Sunday, February 27, 2011


And then he went for a bike ride...

After getting home from the cafe, I ate lunch, unfolded the newspaper, and became bored. It was a really, REALLY nice day outside, and it seemed a shame to spend it alone, inside. So I took a bike ride. I rode to the Market Street Market, bought a scone (which I didn't finish, but brought home; it was chocolate mint) and read the paper, in the little area they set up for people who buy deli sandwiches. I, a rebel through and through, ate a scone there. And then, since I had my equipment with me (I really thought I didn't) I started to draw.

Now, here's the difference between drawing in a market and drawing at a cafe. People in the market move very fast. Even the eating people were in and out in half an hour. The one person I could draw, and to be frank, wanted to draw, was the girl at the check-out (name unknown). I go to the market every Sunday to pick up groceries, and we have a nice little 30-second exchange about weather or whatever. It's a nice change of pace from the cafe, where everyone avoids eye contact. Of course, drawing her is a different experience. There are people moving through the store, wanting to buy stuff, so painting this was a little like a time-lapse photo. The customers just blow by; you can't even register them, and she stays in the same spot. I could rely on her being there in a few minutes even though at the moment she was blocked from view by an elderly lady pushing a basket.

At those moments, I ate scone.

Also, I finally got in some scenery, which is nonexistent in the cafe.

When I was nearly finished, she came over to see, seemed pleased by the results, and then I had to go.

The End.


HEY! New format. In an attempt to appear cooler, and just to shake stuff up, I used my moleskine watercolor sketchbook at the cafe today. This allowed me to used color, which it too hard to incorporate when using regular, ultra-absorbent sketch paper. Let's take a look at the results, shall we?

This guy, drawing him, all I could think was that this guy lookedlike a cross between Academy Award winner Javier Bardem and Benedicio Del Toro. He was writing something, but I don't think it was a screenplay. The other girl has appeared in the cafe before; I've drawn her before, and just like before, she chose a seat that obscured her face. By making her hair purple, (actually blonde) she instantaneously looked like Ramona Flowers from Scott Pilgrim Vs. The World.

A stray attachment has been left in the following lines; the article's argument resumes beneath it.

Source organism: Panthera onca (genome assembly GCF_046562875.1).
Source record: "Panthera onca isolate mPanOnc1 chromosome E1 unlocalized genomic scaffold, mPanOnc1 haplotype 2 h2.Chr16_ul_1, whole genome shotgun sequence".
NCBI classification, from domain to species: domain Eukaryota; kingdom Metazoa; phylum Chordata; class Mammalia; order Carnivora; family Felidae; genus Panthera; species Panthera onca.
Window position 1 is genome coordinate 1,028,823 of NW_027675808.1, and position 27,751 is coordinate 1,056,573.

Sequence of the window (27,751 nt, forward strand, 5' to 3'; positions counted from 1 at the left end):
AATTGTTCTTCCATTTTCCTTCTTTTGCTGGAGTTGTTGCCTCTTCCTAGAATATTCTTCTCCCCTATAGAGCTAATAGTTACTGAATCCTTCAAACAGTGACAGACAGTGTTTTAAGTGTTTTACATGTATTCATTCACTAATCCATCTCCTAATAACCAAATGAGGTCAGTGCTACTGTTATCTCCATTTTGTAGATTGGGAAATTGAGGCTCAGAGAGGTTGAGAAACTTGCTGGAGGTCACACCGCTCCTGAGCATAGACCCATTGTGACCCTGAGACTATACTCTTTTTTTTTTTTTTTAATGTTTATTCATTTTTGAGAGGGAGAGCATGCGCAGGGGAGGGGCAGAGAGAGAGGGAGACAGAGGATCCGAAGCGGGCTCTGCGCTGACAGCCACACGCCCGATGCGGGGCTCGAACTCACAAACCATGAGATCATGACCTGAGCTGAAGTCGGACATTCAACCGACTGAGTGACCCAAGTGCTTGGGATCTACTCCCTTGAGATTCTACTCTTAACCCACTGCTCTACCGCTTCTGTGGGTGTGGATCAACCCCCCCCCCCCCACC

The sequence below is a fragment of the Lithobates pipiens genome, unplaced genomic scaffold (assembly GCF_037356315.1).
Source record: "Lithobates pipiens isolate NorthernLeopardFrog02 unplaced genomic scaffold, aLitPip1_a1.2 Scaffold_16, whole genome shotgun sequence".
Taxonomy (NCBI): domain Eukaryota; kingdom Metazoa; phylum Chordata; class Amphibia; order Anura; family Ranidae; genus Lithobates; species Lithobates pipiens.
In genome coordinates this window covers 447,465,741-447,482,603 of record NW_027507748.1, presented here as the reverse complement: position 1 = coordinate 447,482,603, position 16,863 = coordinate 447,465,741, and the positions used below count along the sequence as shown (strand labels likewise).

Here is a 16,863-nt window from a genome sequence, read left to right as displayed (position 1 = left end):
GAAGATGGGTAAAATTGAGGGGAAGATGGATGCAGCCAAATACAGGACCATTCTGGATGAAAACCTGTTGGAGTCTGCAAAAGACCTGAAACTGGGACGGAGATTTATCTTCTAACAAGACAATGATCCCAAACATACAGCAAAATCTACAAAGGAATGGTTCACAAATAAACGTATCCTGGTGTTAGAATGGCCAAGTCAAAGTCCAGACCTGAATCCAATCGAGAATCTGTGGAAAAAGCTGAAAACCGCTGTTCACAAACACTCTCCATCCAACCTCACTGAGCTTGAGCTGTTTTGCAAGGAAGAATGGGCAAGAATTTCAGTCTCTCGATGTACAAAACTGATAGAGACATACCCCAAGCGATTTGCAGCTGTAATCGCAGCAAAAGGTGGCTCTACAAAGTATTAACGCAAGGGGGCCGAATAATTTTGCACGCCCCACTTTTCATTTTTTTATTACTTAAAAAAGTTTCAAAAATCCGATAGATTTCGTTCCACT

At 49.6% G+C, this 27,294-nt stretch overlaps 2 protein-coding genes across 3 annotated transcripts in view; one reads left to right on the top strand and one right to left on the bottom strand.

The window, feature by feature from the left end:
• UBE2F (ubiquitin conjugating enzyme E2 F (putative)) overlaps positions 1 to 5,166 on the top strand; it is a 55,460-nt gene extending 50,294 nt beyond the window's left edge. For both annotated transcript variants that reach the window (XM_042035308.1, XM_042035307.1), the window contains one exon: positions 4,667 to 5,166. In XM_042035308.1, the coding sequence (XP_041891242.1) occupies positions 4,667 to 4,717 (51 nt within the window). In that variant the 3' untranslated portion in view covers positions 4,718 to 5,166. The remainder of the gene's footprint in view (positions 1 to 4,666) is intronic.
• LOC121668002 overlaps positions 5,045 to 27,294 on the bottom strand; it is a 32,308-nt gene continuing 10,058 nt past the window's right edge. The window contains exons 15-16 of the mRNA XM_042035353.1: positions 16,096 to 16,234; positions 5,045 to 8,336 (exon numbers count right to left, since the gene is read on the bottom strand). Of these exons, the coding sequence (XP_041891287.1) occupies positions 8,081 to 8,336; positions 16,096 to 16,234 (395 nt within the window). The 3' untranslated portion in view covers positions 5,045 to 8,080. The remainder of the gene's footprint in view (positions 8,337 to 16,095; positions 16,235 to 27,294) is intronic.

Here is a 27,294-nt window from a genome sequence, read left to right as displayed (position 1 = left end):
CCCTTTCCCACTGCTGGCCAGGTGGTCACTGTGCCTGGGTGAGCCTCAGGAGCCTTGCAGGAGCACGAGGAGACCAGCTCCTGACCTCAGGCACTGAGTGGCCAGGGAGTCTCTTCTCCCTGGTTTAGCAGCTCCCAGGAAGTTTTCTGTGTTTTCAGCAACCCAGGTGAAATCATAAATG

I had with me four colors. Red, Blue, Purple, and Payne's grey. This girl seemed to know Javier Del Toro, nodded at him, and sat directly across from me, in exactly this pose, for hours. Yay! Other than leaning over and her hair getting in her eyes, I had all the time in the world, except when some guy sat between us, and I sort of had to bend around him to continue drawing. Oh, well. Success, all around here.

...which makes up for this poor guy. Almost the entire time, I listened to him talking to his friend about consulting and being let go soon. He's a lawyer, which has nothing to do with how horribly I drew him. I wanted to go up and apologize afterward. The girl was also there the entire time, but my success drawing that hairstyle varies incredibly. She was working on a laptop, and nowhere near as Chinese or old as she looks here.

Having grown tired with eye-searing pallets of reds and purples, I decide to go monotone. The half-girl on the left ended that pose before I could finish, and did not once go into it again. I drew a better picture of her on the next page. While waiting for her to resume the pose, I drew blue girl, who was reading an e-book. Fancy! I'm a little sorry I made her look so sad. She wasn't really. Maybe she just looks ghost-like and mysterious. That's cooler.

Well, okay. I went a little overboard here. The girl in the previous picture whom I failed to draw was Indian, and I do believe I made her look a little more exotic and dangerous than she was in real life. Really, she was just a college student discussing birds and learning patterns with some guy. The guy on the left was sitting by the window, and looked like he might be the kind of guy to punch me, so I drew him fast, then he got up and punched me. No, wait. He went outside to smoke. That's what he really did. The guy on the right, the Clint Eastwood with Javier Bardem's hair in that one movie, came in last, and lft just as quickly. Old people are the best to draw, because their faces are nothing BUT lines.

I had forgotten my watch, but at that point, my stomach was telling me it was time to go, so I went. It was nice out.

Sunday, February 20, 2011

Unfinished moose-themed postcard. Would be finished, but I left my ink at work.

I don't even like coffee

I like milk and sugar that smell like coffee. That's worth $1.60 a week.